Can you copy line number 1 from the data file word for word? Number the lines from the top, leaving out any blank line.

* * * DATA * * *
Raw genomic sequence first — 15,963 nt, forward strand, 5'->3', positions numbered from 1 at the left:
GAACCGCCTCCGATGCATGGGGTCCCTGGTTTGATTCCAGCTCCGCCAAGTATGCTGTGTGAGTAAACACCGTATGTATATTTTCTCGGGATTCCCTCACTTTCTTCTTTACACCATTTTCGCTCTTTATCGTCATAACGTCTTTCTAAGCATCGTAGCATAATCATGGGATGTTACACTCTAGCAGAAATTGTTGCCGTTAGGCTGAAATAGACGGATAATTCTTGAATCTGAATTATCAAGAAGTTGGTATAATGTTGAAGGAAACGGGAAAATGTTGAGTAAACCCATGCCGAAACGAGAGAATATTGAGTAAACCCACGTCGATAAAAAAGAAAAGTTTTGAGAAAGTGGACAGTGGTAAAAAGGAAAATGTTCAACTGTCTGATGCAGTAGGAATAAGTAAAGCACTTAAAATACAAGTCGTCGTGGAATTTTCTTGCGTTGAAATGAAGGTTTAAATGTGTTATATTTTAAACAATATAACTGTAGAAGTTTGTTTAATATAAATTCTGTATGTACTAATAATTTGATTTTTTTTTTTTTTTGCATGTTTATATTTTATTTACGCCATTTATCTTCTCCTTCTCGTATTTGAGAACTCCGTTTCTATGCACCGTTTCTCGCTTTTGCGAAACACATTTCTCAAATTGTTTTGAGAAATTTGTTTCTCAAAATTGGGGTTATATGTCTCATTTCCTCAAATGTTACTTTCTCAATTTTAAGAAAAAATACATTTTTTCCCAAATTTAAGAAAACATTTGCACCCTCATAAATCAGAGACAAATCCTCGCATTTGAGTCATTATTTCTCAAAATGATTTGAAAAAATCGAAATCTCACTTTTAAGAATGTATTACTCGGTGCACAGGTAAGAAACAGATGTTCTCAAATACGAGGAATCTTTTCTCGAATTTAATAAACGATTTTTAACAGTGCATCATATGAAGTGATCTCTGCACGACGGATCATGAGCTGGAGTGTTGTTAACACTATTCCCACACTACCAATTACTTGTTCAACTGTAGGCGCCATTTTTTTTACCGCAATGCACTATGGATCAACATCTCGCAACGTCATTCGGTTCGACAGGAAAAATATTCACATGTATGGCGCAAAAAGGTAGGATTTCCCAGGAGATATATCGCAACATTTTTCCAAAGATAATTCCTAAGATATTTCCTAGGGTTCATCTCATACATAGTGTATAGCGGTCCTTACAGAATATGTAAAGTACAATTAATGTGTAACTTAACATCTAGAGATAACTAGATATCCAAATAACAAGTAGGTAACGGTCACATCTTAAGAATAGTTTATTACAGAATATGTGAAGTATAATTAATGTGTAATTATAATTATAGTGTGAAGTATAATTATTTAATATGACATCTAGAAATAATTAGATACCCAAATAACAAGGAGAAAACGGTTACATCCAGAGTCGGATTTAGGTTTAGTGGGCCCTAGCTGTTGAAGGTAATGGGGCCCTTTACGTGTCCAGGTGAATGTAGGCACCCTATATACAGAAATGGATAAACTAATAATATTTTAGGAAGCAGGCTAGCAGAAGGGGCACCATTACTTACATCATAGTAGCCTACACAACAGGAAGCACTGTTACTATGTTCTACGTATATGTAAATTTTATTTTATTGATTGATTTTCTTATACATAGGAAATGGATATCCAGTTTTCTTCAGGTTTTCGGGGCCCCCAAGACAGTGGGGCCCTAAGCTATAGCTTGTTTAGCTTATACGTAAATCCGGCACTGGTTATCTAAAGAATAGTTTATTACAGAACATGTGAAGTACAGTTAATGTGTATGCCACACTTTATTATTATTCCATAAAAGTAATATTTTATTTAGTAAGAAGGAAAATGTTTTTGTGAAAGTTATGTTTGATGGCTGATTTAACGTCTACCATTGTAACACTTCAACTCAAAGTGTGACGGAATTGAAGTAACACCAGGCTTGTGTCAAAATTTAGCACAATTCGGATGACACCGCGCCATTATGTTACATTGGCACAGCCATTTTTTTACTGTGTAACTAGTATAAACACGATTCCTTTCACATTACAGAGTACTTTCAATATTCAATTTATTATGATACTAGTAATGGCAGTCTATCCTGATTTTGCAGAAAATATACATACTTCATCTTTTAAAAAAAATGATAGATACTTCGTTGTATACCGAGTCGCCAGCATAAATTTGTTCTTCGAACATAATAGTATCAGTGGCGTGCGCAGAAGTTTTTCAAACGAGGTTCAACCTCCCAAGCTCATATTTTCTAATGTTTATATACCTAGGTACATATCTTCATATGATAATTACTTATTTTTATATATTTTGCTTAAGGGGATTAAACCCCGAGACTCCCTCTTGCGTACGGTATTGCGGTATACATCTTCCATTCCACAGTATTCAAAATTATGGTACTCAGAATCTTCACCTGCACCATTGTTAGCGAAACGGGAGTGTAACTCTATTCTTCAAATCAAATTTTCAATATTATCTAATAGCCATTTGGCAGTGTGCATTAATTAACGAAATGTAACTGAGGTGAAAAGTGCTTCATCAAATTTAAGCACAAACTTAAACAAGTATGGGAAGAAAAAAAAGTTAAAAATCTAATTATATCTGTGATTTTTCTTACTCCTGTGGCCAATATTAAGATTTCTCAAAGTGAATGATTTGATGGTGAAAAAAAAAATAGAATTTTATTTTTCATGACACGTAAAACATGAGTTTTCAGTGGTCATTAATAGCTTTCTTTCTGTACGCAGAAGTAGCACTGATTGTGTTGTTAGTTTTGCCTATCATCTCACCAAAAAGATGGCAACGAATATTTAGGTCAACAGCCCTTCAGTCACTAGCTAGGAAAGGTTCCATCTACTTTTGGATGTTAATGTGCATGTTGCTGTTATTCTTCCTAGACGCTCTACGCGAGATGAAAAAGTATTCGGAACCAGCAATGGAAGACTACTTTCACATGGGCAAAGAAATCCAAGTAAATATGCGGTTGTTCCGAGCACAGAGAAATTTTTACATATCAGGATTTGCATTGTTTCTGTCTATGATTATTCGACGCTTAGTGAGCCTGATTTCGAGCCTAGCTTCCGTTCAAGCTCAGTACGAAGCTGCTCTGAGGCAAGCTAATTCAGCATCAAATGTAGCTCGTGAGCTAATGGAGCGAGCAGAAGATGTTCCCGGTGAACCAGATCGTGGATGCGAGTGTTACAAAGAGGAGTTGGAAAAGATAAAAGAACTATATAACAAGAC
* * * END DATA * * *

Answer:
Raw genomic sequence first — 15,963 nt, forward strand, 5'->3', positions numbered from 1 at the left: